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What Do You Want to Be When You Grow Up?
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Purpose Newsletter
March, 2010
What Do You Want to Be When You Grow Up?
Bradley Davidson, MS, SPHR
Personal and Professional Coach

Remember when, as children, we would ask each other, “What do you want to be when you grow up?”  Remember the exciting images that we conjured in our minds when we considered the answer to that question?  Images of saving the world as a nurse or doctor, images of rescuing people as a firefighter, or images of ridding the world of hunger and poverty.  Fast-forward to today.  What are you doing now?  Do you still have the same sense of anticipation about your future?  Do you get excited each morning when you prepare to go to work?  Do you have the calm but invigorating sense that you are living your divine purpose in life?

If you answered “no” to any of those questions, you’re not alone.  A January, 2010 study by the Conference Board revealed that only 45% of those surveyed said they are satisfied with their jobs.  That’s down from 61% in 1987.  This is especially concerning since many Americans will likely need to continue working beyond traditional retirement age.  It’s also concerning to those who are just about to enter the workforce.  What causes job dissatisfaction and what can we do to find career satisfaction and fulfillment?

What Causes Job Dissatisfaction?

According to Dr. Helen Harkness, a leading career expert, there are four key sources of job and career dissatisfaction:

  • Job Dissatisfiers – This source of unrest is generally about the employer or the job itself.  Job dissatisfiers include poor management, unmanageable workloads, a negative or unsafe workplace, poor salary, unfair treatment, chronic workplace conflict, etc.
  • Job Chaos – This source of unrest is due to chaos in the organization or the career field.  Job uncertainty, an unstable employer, perceived lack of future or stability, and layoffs are all examples of job chaos.
  • Job / Skill Mismatch – This source of dissatisfaction is due to a poor match of an individual’s skills and competencies to the job.  This is characterized by people who are doing work at which they’re not skilled and/or in which they feel they cannot succeed.
  • Job / Heart Mismatch – This source of unrest is due to an individual doing work that does not match his/her value system, need for meaning, or definition of purpose and success.

How Can I Find Satisfaction in My Work?

The same four areas that describe the typical reasons for job dissatisfaction hold the key for finding purpose and engagement in your work.  Whether you are looking for your first job, your mid-career job, a retirement job, or searching for a new career field, here are six key questions to ask yourself:

  • What am I good at?  What are my key skills?  What have I recently accomplished that I am particularly proud of?  What have I been complimented on recently?  These questions can lead you to your key skills; the things you are truly “good at”.
  • What am I interested in?  What captures my attention and interest?  If I’m in the library, what kinds of books or magazines am I drawn to?  If I could do any job I wanted to do, regardless of my skills, what would I have the greatest interest in doing?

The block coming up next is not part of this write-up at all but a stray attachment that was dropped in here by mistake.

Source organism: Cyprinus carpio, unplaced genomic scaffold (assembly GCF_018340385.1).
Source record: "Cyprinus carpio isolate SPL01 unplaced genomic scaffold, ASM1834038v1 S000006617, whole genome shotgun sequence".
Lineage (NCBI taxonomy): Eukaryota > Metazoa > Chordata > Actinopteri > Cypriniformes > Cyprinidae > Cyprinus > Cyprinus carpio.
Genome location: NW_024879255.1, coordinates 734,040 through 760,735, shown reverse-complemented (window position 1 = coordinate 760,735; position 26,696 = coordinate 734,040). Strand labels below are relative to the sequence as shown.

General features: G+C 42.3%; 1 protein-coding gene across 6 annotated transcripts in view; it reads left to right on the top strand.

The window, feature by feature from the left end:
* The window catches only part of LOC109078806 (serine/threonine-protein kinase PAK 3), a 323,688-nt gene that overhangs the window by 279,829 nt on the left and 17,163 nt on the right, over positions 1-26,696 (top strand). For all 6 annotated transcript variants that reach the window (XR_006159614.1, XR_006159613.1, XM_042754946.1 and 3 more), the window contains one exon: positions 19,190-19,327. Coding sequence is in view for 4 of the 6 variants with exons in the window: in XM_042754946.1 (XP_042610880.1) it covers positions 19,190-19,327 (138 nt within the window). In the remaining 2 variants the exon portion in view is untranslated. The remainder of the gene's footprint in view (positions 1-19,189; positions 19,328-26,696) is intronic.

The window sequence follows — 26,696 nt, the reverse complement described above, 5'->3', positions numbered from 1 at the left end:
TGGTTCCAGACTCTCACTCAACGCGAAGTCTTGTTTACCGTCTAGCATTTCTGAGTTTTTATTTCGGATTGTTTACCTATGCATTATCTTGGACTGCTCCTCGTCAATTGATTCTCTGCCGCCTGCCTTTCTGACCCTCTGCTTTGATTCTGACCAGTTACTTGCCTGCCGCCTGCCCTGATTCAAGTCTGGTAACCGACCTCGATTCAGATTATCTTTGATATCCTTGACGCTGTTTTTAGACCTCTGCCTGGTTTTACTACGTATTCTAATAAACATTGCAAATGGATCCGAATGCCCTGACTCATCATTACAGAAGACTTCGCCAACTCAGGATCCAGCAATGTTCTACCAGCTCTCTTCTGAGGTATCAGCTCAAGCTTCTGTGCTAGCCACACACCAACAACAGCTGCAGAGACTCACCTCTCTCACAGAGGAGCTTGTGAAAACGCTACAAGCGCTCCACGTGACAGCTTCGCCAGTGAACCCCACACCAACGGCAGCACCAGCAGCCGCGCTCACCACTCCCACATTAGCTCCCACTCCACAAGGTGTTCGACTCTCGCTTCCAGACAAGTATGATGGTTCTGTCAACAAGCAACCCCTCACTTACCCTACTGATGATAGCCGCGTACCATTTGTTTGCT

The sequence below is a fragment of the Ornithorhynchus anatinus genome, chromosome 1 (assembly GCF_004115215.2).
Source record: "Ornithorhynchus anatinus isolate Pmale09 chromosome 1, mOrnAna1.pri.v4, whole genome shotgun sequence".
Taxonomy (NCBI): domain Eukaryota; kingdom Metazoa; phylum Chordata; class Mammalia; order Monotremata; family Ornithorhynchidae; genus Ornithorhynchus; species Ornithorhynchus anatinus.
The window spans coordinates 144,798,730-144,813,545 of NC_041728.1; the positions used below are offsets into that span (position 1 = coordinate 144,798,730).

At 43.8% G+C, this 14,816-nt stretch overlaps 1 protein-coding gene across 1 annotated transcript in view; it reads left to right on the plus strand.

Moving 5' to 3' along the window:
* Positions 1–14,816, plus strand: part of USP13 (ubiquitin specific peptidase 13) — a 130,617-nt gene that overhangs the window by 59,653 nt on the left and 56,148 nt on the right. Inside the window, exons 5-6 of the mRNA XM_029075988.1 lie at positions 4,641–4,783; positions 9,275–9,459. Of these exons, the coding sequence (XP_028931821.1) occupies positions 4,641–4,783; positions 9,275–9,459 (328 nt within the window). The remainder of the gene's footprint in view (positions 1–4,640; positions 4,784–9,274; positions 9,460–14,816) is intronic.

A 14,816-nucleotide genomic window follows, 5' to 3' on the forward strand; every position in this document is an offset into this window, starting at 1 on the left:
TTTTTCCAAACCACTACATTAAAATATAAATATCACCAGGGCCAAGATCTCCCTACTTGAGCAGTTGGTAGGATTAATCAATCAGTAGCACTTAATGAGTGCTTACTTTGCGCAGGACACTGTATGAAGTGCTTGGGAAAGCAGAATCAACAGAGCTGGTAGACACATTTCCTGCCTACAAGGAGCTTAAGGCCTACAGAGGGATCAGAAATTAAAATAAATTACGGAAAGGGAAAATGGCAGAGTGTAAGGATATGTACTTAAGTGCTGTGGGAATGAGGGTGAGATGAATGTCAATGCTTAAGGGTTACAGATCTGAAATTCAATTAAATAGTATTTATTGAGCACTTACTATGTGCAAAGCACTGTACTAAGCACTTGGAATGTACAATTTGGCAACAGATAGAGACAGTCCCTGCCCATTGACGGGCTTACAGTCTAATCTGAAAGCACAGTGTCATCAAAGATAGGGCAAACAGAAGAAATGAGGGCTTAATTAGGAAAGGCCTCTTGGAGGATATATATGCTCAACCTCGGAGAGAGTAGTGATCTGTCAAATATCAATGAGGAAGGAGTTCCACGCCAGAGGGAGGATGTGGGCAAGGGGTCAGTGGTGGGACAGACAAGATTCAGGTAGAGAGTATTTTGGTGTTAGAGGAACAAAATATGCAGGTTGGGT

• What are my values?  What do I hold dearest in my life?  What do I value in life more than anything else? 
  • What suits my personality?  Am I more introverted or extroverted?  Am I an organizer or prefer to “go with the flow”?  Am I more drawn to defined processes or prefer to “do it my own way”?
  • What are my strengths?  Strengths are not skills.  They are areas of life in which you are strong.  This could include love of learning, optimism, or curiosity.

Finally, you should ask yourself:

  • What about me and my "best self" meets a key need in the world?  After you’ve completed an inventory of your skills, interests, values, personality, and strengths, what type of work or career contribution emerged for which there is a need in your world or community?

Answering these questions will help you consider your “best self” when identifying the job or career that will engage, energize, and fulfill you for life.  Working with a career professional can help you consider the answers to these key questions.  As a coach, I have a number of highly validated and reliable assessment tools that will help you answer these questions and be on your way to living your purpose.

Are you living your greatest life?  If not, what do you want to be when you grow up?

Tell Us About It
I, along with our other readers, would love to hear about your best life.  If you were perfectly matched with a job or career, what would you be doing?  Are you doing it now?  Log onto to share your stories and discoveries with your fellow purpose-seekers.  Or, go to my website and email me.  I want to hear from you.
Want Help?
Engaging the help of a great coach is a powerful way to take your life to the next level. 
A good coach doesn't provide the answers but instead helps you with the process, helps you find the answers, stay focused, build a strategy, and will hold you accountable for making progress in your journey.
As a professional coach, I would enjoy the opportunity to discuss your journey with you.  I offer a free 30-minute coaching session so that you can experience the power of coaching and decide, for yourself, if coaching is for you.  If you'd like to give it a try, visit my website at to schedule your free session.
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Entire contents of this newsletter Copyright 2010 - The Bradley Davidson Company, LLC.  Live and Work on Purpose and the Purpose Compass are Service Marks of The Bradley Davidson Company, LLC.  All rights reserved.